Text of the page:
Confidence would be seen as a positive going into a college environment, but what happens when the screen is lifted and students realize that they are in a sea of intelligence and talent? College may be the first time they have ever not been selected for a job, received anything less than an A or B in a class (or on a paper) or not been the most active student in their classes. Connected with issues of being high achieving and special, there is also a belief that they are going to automatically be better off than their parents. College can be a very eye-opening experience as students are both confronted by the talent and intellect around them and the real world issues that may affect their college experience directly or their prospects after graduation.

With these other traits posing their own issues, it is not surprising that students feel pressured. But is any of this really new? For the most part, many of these problems existed in the past. To issue for the current generation of students is that they feel like they are all hitting at once. While intelligence and pressure to succeed keep increasing, availability of resources to help students cope and effectiveness of preparation before entering college do not. Students are ill-prepared for the experience of college and tend to have more moments of failure or stumbling before getting it right. This may be necessary to an extent, but there are some barriers we have control over.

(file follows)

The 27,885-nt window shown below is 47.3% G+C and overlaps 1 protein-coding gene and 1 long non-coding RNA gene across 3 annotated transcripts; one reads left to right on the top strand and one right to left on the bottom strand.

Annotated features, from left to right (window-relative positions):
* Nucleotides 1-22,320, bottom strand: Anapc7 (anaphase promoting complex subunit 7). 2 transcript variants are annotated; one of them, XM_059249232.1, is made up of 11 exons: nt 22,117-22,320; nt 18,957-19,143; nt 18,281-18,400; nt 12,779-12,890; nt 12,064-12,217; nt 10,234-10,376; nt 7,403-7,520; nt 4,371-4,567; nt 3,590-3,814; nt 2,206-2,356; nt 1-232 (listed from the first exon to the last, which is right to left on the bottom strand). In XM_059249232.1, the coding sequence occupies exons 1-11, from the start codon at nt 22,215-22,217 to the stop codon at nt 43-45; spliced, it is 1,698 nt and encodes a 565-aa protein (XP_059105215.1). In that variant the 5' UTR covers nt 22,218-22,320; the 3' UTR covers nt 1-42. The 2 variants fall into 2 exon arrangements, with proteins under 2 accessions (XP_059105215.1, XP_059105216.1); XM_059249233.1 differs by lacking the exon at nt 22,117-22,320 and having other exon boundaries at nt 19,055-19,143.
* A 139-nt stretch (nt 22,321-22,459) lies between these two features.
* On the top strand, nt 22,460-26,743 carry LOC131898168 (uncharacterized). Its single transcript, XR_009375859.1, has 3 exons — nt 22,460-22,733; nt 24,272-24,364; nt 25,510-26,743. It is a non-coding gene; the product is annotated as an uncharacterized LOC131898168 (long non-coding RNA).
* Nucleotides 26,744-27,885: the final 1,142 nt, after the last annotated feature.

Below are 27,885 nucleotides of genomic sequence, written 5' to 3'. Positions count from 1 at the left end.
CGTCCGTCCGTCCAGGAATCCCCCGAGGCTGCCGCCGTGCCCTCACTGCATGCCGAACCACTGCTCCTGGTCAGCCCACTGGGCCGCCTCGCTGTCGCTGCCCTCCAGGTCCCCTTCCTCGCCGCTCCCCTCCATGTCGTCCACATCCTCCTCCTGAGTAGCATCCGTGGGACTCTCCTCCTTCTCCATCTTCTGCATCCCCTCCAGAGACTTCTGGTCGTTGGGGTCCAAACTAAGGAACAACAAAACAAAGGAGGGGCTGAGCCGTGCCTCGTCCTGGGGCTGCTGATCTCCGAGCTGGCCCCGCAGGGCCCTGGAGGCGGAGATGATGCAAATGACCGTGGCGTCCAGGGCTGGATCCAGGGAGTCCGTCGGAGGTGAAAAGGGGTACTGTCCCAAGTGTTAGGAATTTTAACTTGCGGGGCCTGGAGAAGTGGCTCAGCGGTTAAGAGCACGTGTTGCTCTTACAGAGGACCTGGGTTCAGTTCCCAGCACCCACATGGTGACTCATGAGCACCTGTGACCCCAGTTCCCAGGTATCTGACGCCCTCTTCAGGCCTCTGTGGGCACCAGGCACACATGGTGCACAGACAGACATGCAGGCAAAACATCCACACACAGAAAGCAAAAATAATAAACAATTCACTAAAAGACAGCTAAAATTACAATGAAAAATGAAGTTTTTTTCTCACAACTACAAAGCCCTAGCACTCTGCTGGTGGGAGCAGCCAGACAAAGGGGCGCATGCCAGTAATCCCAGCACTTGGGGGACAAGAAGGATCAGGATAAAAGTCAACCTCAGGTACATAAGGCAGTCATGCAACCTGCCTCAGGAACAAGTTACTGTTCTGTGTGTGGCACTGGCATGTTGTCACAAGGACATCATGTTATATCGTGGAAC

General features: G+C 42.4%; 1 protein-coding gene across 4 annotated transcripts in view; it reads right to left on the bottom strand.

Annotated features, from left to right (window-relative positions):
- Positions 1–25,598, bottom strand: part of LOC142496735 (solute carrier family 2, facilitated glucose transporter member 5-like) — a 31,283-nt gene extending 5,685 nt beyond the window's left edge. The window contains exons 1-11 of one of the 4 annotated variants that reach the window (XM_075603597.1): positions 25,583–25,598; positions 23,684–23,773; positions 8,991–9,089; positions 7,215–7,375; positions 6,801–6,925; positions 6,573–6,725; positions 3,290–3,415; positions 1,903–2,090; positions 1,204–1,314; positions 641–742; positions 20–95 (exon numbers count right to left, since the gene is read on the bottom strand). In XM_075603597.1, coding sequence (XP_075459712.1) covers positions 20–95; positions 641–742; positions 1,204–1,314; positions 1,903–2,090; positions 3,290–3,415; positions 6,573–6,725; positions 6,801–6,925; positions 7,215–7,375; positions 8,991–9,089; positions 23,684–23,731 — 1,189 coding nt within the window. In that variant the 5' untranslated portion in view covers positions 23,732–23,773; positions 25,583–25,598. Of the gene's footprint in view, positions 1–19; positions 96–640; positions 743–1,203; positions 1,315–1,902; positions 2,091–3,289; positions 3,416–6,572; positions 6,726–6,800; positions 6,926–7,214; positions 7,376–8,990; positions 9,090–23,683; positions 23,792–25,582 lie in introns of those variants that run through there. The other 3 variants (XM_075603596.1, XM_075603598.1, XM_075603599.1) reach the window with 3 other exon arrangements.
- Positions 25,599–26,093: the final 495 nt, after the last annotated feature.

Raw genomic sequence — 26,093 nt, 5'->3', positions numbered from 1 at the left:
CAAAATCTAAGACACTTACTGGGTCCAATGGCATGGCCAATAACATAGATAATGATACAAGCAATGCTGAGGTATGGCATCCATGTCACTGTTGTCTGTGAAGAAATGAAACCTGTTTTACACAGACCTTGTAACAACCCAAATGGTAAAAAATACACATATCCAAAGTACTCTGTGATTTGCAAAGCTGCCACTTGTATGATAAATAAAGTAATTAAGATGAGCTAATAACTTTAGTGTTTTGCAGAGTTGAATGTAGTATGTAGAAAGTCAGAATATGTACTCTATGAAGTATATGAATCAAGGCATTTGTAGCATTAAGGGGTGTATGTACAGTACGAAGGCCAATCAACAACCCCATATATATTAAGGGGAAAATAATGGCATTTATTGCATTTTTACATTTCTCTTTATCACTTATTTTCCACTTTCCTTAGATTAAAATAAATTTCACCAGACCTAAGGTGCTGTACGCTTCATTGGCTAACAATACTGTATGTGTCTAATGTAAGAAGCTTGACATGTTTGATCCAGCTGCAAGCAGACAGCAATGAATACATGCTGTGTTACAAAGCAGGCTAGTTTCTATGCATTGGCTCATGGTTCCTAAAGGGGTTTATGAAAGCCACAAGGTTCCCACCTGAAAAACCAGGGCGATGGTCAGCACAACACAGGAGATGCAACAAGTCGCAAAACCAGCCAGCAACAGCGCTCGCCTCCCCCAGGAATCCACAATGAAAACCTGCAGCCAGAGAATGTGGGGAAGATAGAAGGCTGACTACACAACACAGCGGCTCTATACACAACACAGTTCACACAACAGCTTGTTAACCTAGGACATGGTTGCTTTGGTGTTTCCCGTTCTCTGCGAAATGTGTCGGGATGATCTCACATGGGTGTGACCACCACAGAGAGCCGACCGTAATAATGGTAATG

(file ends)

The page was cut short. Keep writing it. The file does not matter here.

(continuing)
How do we affect change to support students better? Good habits and preparation need to take place during the high school year, but on college campuses it is the student affairs services that need to pick up the slack. Counseling and Wellness Services need to be prepared for both the quantity and severity of problems with which students bring to college. Residential Life departments need to make sure they have student staff that are ready to challenge the confidence of incoming students and help provide peer advising to help with the transition. Career Services tends to struggle with visibility and access for students, so for them it would be more about exposure around campus. There also could be more consideration for an introductory course for all entering students which helps to guide students through a number of these challenges they may face.

Higher education is not responsible for preventing these issues, but students are entering campuses with a number of challenges. It is up to use to find creative and innovative ways to help support them through these challenges in preparation for the world beyond the college grounds.

Balance & Involvement: Separate but Related Concepts

One of the most interesting things I have noticed about students in the past few years is that classes and some involvement in extracurricular activities is no longer adequate for the college experience. Instead, I tend to find that most students I engage with are trying to overload in their courses, find a job on or around campus and get involved in several campus organization (including holding leadership positions). I look to my Resident Advisors and find that having the job is not enough for their fill of peer leadership. It is certainly admirable but there are two questions that arise: why overload yourself with involvement and are you truly balancing your experience?